Why Bring Literary Theorist Harold Bloom and Agon into my Theory Based on Cognitive Metaphor?

by Mark Staff Brandl

Intercultural, not globalized; call-and-response, not Oedipal. Mark Staff Brandl 1

Cognitive metaphor theory proffers a mode of thinking which can be applied to the analysis and creation of art, while accentuating the efforts of the makers of these objects. After the object-only orientation of Formalism, after the medium-only focus of Deconstruction, this may lead to a feeling of liberation, of agency.

Nevertheless, this is a theory which may be seen to bring with it a new sense of the burden of the past. Whereas the Formalist Modernists felt free from the past and the Deconstructivist Postmodernists are endlessly tangled in an inescapable present, authors and artists as viewed through cognitive metaphor theory are directly responsible for fashioning their own tropes through the processes of extension, elaboration, composition and/or questioning. This they accomplish in and through the formal parameters of their work, with enough cultural coherence to be able to communicate, but enough originality to be significant. Important tropes cannot merely be selected from a list; they are discovered and built out of revisions of cultural possibilities, in fact, fought for and won. Thus Harold Bloom’s theory of antithetical revisionism also contributes an important component to this paper, as he writes:

But again, why should someone crossing out of literary criticism address the problematics of revisionism? What else has Western poetry been, since the Greeks, must be the answer, at least in part. The origins and aims of poetry together constitute its powers, and the powers of poetry, however they relate to or affect the world, rise out of a loving conflict with previous poetry, rather than out of conflict with the world. ... This particularly creative aspect of a kind of primal anxiety is the tendency or process I have called “poetic misprision” and have attempted to portray in a number of earlier books. Harold Bloom 2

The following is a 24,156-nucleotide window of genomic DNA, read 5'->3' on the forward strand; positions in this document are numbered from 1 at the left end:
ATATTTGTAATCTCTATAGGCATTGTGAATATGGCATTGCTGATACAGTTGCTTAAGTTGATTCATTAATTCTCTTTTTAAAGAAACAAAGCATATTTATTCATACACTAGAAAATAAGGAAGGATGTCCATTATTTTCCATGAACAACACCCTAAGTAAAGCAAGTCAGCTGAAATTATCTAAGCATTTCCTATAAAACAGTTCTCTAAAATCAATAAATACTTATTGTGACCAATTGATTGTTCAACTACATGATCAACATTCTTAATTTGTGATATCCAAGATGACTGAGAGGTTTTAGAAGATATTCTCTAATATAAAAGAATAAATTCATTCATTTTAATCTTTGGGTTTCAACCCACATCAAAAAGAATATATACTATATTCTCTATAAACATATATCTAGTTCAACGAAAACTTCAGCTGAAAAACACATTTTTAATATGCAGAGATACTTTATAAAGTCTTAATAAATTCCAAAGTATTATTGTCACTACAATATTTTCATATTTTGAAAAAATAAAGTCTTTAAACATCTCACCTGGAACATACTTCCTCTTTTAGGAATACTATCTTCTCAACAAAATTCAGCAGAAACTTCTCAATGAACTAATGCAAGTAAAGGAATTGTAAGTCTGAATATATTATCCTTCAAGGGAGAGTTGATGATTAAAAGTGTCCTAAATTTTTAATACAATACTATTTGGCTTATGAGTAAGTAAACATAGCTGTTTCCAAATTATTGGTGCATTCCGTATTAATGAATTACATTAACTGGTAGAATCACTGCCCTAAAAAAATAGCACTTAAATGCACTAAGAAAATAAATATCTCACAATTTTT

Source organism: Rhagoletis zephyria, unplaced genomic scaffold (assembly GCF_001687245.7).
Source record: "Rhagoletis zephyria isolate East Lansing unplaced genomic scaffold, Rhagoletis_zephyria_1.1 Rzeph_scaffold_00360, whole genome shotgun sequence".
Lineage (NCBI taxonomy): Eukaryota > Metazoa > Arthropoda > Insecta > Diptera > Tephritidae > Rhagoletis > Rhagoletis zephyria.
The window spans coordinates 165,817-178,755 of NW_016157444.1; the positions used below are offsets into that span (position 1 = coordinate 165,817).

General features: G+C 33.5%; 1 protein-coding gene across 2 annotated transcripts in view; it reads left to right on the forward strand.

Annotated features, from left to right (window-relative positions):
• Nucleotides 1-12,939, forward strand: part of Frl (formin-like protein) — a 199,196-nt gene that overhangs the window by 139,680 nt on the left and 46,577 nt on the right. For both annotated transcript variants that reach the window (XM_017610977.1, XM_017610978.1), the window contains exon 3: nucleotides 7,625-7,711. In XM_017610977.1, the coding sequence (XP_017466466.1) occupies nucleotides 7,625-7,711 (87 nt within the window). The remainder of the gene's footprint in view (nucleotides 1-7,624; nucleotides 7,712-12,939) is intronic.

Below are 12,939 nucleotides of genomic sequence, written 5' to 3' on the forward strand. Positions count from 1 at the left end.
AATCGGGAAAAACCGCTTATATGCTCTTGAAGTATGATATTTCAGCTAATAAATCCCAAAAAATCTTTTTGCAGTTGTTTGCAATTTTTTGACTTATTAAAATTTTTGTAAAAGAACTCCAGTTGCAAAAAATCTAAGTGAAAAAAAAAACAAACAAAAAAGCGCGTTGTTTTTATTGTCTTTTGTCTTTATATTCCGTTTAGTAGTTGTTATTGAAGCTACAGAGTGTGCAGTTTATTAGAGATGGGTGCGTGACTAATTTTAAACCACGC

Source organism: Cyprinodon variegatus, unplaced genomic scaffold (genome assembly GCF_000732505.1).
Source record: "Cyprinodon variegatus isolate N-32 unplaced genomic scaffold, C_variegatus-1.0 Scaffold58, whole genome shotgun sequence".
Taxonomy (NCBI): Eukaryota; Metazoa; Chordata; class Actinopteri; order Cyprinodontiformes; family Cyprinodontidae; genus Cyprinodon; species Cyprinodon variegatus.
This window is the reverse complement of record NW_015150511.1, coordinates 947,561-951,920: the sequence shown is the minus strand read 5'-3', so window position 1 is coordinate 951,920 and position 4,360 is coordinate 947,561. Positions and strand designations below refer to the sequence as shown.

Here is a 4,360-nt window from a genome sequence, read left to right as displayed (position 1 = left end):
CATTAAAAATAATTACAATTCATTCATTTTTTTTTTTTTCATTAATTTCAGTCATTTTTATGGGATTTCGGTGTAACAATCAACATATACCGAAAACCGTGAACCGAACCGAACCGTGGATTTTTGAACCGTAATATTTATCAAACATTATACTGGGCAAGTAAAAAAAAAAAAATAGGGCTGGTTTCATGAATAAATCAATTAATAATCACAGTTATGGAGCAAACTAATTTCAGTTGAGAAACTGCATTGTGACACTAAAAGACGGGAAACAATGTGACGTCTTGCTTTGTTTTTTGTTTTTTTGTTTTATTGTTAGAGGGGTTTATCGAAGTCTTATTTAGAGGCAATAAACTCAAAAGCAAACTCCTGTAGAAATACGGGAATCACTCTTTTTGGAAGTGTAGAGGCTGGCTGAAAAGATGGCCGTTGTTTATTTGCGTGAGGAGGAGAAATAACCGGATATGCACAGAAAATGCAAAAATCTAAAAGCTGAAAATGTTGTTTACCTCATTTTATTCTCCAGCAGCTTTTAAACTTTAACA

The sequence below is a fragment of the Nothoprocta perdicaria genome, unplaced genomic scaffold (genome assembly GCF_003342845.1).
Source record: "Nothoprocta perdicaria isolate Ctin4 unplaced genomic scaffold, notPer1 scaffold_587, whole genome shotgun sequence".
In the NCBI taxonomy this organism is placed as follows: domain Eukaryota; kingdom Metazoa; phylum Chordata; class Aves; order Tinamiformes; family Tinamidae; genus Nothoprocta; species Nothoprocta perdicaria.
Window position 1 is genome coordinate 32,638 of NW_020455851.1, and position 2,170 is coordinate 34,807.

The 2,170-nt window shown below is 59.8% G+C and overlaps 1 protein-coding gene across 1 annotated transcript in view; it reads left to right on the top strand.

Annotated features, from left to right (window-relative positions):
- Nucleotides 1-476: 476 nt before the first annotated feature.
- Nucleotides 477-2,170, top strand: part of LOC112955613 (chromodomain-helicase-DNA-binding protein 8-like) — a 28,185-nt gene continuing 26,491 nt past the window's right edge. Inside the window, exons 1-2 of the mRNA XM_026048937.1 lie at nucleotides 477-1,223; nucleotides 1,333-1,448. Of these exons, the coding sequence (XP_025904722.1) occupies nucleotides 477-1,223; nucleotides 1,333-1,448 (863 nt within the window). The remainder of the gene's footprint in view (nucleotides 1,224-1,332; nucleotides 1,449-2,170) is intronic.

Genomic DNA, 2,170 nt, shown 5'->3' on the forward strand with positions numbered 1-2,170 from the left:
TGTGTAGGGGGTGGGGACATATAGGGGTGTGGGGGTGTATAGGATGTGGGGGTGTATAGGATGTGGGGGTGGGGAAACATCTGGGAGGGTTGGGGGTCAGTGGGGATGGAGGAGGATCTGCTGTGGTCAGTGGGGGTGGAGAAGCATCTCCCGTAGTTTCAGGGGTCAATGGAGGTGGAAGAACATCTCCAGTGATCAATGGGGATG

Eshu by Mark Staff Brandl

The heart of Bloom’s theory of misprision is the concept of an indispensable, antithetical agon of each poet. With poetry being the chief artistic discipline for Bloom, the word poet may also be replaced here with artist, which is what I will do. Revisionism is exalted to the central fact of artistic creativity. Agon is Bloom’s term for the conflict arising from the anxiety of influence. Each and every author must wrestle with his or her precursors, the ones who inspired them to be writers in the first place. In amendment of Bloom, though, this “loving conflict” also transpires with the world, as it involves tropes of bodily experience as outlined in Lakoffian theory. Creators seeking individual ways to convey their experiences within their media, are necessarily forced to fence with comparable expressions of similar experiences by their predecessors, therefore primarily with their predecessors’ tropes. Cognitive metaphor theory offers an important basis for the study of art and literature, in particular their formation. Bloomian agonistic misprision completes the portrayal of the process by which creators arrive at the cognitive tropes so described.

The theory of central trope which I developed in my dissertation is postmodern, as described. It is a model unfolding the construction by authors and artists of distinctive central tropes in the tangible forms and processes of their media. They achieve this by means of an agonistic struggle with predecessors' tropes, doing so in order to uniquely articulate personal perceptions and experiences. Such tropes in the hands of artists are both metaphoric and meta-formal, thus yielding the punning term metaphor(m) in my title. This word describes and embodies the core of the theory. For creators, artistic value is grounded in form, the way a work is made and its technical aspects. Yet, turning Formalism on its head, these attributes in themselves are significant only due to their meta-properties as tools and modus operandi involving context, tropaic content and cultural struggle.